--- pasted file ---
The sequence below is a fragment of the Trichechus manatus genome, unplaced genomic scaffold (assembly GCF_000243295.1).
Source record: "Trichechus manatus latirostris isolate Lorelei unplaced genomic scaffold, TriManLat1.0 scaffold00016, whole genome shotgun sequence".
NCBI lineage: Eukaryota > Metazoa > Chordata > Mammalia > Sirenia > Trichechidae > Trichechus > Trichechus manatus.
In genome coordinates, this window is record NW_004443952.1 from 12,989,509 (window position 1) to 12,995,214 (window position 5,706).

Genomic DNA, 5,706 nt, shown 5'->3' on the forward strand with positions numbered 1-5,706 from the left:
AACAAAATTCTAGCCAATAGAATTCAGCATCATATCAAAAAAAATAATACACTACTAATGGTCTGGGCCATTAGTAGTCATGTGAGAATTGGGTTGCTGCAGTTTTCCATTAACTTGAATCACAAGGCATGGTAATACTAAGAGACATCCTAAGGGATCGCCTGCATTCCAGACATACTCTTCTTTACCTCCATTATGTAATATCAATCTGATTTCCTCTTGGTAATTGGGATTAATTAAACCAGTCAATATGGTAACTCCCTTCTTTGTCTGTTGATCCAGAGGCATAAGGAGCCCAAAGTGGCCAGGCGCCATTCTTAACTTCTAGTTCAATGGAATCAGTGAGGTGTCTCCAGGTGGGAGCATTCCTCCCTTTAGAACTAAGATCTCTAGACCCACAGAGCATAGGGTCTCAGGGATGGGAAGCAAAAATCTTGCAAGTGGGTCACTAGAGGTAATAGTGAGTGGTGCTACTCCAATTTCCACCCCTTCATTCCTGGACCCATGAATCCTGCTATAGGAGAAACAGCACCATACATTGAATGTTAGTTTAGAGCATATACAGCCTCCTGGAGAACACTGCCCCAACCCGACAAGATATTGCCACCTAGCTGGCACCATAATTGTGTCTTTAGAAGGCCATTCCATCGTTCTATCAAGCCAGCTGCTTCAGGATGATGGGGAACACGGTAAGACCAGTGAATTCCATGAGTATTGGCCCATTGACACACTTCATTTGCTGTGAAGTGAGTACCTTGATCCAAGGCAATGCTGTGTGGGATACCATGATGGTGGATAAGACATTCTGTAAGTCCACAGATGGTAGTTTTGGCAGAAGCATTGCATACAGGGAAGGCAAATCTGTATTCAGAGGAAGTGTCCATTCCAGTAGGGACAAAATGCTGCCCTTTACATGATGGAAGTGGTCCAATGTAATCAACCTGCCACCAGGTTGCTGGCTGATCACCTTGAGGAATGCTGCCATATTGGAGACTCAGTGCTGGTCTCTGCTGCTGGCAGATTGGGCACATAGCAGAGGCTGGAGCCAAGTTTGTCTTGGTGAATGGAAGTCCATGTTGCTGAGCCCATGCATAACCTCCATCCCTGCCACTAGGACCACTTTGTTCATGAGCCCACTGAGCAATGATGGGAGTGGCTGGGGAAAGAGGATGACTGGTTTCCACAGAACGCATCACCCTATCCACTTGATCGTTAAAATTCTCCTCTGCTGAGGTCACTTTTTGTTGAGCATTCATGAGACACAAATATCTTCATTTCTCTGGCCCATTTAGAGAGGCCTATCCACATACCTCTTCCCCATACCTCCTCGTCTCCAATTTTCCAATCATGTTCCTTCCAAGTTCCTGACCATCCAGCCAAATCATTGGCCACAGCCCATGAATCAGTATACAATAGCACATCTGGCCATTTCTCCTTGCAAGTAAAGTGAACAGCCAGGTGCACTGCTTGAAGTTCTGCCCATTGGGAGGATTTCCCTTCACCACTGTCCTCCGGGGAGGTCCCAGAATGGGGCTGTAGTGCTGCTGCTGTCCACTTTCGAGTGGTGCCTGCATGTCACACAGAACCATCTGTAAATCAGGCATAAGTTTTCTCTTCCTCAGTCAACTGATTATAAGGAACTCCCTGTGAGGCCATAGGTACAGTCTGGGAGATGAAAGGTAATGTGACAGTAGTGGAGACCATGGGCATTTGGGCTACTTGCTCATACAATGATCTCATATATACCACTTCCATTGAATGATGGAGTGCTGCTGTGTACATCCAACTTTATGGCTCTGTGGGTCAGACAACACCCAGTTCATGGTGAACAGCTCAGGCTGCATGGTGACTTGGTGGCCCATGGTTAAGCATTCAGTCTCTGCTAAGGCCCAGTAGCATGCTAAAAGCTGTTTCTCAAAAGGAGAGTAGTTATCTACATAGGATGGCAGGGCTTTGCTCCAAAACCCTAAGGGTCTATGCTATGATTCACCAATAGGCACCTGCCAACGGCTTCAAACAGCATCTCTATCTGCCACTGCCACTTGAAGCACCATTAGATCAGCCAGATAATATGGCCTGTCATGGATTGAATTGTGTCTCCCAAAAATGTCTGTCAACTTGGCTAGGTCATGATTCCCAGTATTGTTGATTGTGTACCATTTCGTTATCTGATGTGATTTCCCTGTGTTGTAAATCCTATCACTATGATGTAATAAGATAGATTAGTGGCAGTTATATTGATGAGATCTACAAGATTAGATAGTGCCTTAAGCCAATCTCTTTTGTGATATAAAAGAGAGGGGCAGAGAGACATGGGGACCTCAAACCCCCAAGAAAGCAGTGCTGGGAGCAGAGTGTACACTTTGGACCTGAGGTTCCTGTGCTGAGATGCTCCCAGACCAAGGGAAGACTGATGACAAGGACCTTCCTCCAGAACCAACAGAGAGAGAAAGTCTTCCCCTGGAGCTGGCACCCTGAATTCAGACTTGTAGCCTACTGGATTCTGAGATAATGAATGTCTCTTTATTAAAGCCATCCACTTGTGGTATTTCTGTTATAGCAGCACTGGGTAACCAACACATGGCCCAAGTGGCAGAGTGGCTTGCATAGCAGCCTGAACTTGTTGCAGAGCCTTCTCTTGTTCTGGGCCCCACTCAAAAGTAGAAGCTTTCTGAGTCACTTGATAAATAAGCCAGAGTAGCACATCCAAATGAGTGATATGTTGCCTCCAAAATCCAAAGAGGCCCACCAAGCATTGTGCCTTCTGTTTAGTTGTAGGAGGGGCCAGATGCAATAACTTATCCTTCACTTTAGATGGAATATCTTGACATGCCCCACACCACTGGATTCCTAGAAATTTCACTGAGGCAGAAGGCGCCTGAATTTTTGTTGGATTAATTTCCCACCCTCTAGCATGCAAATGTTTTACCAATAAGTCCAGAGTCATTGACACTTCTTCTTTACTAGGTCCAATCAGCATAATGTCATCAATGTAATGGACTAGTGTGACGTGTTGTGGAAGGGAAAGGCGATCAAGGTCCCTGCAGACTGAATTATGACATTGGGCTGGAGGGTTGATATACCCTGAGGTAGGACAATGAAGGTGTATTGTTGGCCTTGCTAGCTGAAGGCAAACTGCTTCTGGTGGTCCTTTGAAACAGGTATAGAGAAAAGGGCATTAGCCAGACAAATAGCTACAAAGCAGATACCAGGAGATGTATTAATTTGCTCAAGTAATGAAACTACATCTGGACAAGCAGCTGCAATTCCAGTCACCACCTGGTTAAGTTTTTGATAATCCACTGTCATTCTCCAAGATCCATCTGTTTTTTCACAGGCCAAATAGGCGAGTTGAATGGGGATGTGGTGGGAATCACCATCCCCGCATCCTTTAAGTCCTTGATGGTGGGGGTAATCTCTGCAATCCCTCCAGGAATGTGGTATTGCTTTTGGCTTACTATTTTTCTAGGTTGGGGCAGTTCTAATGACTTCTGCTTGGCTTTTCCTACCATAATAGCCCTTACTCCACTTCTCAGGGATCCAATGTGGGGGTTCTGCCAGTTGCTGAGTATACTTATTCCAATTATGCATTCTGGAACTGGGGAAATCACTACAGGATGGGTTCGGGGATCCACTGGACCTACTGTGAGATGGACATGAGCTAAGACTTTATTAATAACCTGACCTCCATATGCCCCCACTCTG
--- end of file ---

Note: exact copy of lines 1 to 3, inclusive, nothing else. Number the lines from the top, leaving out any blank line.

The sequence below is a fragment of the Trichechus manatus genome, unplaced genomic scaffold (assembly GCF_000243295.1).
Source record: "Trichechus manatus latirostris isolate Lorelei unplaced genomic scaffold, TriManLat1.0 scaffold00016, whole genome shotgun sequence".
NCBI lineage: Eukaryota > Metazoa > Chordata > Mammalia > Sirenia > Trichechidae > Trichechus > Trichechus manatus.